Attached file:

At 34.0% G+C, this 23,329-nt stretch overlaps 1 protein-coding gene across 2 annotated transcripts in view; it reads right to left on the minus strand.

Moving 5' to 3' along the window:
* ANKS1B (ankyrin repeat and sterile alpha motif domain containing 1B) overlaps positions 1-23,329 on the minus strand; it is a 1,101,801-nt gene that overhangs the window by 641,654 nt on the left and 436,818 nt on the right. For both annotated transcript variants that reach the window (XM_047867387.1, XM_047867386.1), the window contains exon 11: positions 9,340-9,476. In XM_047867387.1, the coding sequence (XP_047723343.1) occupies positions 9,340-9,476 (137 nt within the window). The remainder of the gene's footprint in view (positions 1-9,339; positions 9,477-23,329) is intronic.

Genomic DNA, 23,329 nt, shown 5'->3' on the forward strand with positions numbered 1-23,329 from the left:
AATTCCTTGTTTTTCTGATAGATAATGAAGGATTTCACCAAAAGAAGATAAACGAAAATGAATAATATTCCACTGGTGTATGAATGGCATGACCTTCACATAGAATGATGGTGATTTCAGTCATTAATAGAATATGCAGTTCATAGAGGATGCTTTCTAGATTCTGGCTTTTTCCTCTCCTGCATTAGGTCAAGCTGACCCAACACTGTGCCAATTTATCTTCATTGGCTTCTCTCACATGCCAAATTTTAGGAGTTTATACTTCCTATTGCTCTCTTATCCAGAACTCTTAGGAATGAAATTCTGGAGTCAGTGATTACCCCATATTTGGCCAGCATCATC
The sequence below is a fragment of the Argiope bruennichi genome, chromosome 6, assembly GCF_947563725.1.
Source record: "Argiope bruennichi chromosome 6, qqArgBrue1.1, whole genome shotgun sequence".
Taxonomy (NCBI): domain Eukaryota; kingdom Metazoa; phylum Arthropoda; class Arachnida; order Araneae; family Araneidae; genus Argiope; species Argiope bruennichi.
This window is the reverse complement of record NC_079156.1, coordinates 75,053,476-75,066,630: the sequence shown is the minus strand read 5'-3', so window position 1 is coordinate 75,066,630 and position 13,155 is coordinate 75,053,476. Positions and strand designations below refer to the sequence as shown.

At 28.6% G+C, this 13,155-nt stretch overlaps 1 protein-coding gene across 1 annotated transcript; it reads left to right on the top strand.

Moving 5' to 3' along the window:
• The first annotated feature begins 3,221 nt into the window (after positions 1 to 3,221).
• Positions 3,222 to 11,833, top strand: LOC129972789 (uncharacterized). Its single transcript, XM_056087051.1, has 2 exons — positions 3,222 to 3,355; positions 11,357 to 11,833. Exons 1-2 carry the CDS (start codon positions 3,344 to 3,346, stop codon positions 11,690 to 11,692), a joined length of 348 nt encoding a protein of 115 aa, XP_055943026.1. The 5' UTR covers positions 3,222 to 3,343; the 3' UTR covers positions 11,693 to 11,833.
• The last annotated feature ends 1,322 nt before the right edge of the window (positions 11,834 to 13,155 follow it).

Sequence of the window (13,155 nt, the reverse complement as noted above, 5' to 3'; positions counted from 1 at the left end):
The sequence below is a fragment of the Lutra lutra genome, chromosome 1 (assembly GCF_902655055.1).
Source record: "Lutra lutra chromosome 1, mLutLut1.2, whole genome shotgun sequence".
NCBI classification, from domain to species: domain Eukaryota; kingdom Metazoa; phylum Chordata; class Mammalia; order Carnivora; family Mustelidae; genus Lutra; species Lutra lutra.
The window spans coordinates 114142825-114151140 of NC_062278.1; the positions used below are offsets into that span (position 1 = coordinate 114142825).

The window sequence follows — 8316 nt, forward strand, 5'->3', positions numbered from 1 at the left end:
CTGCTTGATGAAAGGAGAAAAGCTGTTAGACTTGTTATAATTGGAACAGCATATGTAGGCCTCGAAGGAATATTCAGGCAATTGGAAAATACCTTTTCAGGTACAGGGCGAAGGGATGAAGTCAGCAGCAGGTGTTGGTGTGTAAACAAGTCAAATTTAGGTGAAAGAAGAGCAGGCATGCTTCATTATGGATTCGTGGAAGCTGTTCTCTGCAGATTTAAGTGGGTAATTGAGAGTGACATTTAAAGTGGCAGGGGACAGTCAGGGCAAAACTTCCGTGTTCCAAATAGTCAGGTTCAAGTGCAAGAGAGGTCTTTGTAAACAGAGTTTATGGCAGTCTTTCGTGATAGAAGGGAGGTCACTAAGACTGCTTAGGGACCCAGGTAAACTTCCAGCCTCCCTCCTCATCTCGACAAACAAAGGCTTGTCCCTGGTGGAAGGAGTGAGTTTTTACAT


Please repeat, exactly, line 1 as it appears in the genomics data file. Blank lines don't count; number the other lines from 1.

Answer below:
At 34.0% G+C, this 23,329-nt stretch overlaps 1 protein-coding gene across 2 annotated transcripts in view; it reads right to left on the minus strand.